Tankless or on-demand Water Heaters vs. Conventional Storage Tank Water heaters

Green technology is very much in our consciousness as energy prices continue to rise.  As home inspectors in Connecticut, we have observed two major reasons home owners consider energy saving systems for their home:

1.       Conserving the limited resources our planet can produce.
2.       Saving money by using less energy.

While there is a greater awareness for conservation, cost savings is by far the biggest concern we hear from our home inspection clients.  If you fall into that category, you should ask if an on-demand unit will save energy, and whether you will recover the cost of the unit, installation and maintenance.

During an annual educational convention of the American Society of Home inspectors (ASHI) an instructor discussed water heaters. One type discussed was the gas-fired, on-demand water heater. We would like to offer the following information, and the websites for the US Department of Energy and Consumer Reports which confirms this information.

(http://energy.gov/energysaver/energy-saver)

(http://www.consumerreports.org/cro/appliances/heating-cooling-and-air/water-heaters/tankless-water-heaters/overview/tankless-water-heaters-ov.htm),

An article on the Department of Energy’s website noted that tankless water heaters use less energy and last longer, therefore they “could offset the higher purchase price.” The article was designed to help the public determine whether an on-demand water heater was right for them.  It did not endorse them as the best choice for everyone.  Much of the article reported similar drawbacks to both the ASHI conference and Consumer Reports.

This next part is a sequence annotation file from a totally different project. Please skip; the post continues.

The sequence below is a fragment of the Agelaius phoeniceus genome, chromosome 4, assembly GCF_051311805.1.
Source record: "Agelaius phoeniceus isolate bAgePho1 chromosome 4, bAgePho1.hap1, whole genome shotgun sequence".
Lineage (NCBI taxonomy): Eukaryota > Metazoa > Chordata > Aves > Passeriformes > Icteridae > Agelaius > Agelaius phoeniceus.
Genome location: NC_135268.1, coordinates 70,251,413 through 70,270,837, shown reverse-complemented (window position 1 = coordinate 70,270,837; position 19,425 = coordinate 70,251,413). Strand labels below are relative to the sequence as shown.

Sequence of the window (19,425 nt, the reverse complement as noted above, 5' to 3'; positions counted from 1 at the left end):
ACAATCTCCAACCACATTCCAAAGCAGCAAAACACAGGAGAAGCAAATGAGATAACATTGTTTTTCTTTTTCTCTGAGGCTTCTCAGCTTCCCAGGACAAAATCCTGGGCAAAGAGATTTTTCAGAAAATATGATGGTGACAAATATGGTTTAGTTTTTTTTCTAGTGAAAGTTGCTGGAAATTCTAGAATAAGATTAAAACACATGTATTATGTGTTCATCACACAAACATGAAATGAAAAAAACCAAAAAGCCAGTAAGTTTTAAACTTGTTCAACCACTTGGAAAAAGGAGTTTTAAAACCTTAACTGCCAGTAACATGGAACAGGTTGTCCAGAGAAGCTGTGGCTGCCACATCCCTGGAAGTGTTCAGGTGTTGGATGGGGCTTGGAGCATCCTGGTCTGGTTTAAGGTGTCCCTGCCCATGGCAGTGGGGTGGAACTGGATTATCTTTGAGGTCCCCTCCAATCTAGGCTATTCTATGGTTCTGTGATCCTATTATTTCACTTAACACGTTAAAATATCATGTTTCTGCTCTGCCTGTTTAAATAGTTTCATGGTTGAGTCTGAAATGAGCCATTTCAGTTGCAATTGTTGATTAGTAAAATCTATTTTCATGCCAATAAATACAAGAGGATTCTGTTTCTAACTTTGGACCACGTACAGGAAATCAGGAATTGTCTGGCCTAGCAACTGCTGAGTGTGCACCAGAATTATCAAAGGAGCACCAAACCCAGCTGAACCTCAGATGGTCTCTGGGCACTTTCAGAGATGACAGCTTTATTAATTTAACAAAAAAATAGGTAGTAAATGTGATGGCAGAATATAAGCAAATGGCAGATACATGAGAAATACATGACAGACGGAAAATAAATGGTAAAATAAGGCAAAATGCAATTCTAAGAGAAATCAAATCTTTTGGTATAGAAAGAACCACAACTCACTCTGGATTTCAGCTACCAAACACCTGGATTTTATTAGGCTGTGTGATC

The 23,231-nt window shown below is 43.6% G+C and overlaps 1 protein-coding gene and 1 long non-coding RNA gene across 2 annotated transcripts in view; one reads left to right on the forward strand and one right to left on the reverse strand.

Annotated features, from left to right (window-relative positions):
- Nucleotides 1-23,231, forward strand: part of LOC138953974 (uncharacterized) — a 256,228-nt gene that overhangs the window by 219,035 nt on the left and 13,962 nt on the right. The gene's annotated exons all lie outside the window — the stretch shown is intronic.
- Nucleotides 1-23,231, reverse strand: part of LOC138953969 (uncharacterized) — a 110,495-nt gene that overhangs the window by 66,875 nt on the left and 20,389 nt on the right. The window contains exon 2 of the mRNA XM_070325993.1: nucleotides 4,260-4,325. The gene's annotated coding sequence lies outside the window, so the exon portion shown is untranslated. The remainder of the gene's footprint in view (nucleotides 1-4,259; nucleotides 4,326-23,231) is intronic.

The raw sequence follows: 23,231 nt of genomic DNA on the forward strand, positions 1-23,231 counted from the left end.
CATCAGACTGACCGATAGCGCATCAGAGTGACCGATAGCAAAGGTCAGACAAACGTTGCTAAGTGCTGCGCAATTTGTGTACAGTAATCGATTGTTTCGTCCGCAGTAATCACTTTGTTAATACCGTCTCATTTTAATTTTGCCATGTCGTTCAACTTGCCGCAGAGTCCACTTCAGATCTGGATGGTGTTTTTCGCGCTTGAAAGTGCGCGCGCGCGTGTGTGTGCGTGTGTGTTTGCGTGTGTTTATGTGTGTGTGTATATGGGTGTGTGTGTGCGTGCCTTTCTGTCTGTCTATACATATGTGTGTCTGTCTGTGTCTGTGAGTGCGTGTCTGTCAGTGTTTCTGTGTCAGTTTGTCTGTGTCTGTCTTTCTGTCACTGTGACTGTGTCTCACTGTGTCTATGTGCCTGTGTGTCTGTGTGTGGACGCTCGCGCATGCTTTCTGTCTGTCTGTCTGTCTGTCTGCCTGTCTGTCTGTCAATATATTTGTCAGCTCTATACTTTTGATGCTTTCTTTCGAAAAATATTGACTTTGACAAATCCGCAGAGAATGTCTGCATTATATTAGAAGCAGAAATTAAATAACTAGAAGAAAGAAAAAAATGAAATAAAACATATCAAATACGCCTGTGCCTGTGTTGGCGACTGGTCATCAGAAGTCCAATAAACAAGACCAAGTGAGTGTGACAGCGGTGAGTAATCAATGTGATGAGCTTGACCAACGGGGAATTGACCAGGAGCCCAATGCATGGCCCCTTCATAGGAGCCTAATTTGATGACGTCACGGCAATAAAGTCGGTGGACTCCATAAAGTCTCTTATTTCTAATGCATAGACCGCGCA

The ASHI course indicated that the cost, including installation for an on-demand unit ranged from $2500 to $5000. Our research found prices somewhat lower, but still significantly more expensive than conventional storage tank units.  If you are considering an on-demand unit it is wise to check costs in your area.

Do the energy savings and benefits outweigh the greater expense?

Consider the following potential drawbacks of on-demand units that were noted at the ASHI convention, Department of Energy website, and the Consumer Reports website:

  • Installation is more costly in an existing home, due to a need for replacing gas pipes.
  • On-demand water heaters may last 20 or more years but it will often take that long to recover the cost of the unit, sometimes breaking even at best.  The ASHI course noted that the higher-end, expensive units could take up to 71 years to recoup costs, an obvious financial loss.
  • For an on-demand water heater to actually save money you must live in the home many years to make back those savings.
  • On-demand units may have trouble keeping up with several fixtures running hot water at the same time.  The solution recommended on the Department of Energy’s website is to install more than one unit.  This means more costs that the energy savings would not likely make up.
  • On-demand does not mean you get immediate hot water.  You still have to empty the cold water in the pipes by running the water.
  • On-demand units require annual maintenance due to potential scale build-up.

The ending comment on the Consumer Report’s website article noted that even high-end efficient storage tank units are pricey, and recommended “buying a conventional storage water heater with a 9 – 12 year warranty”.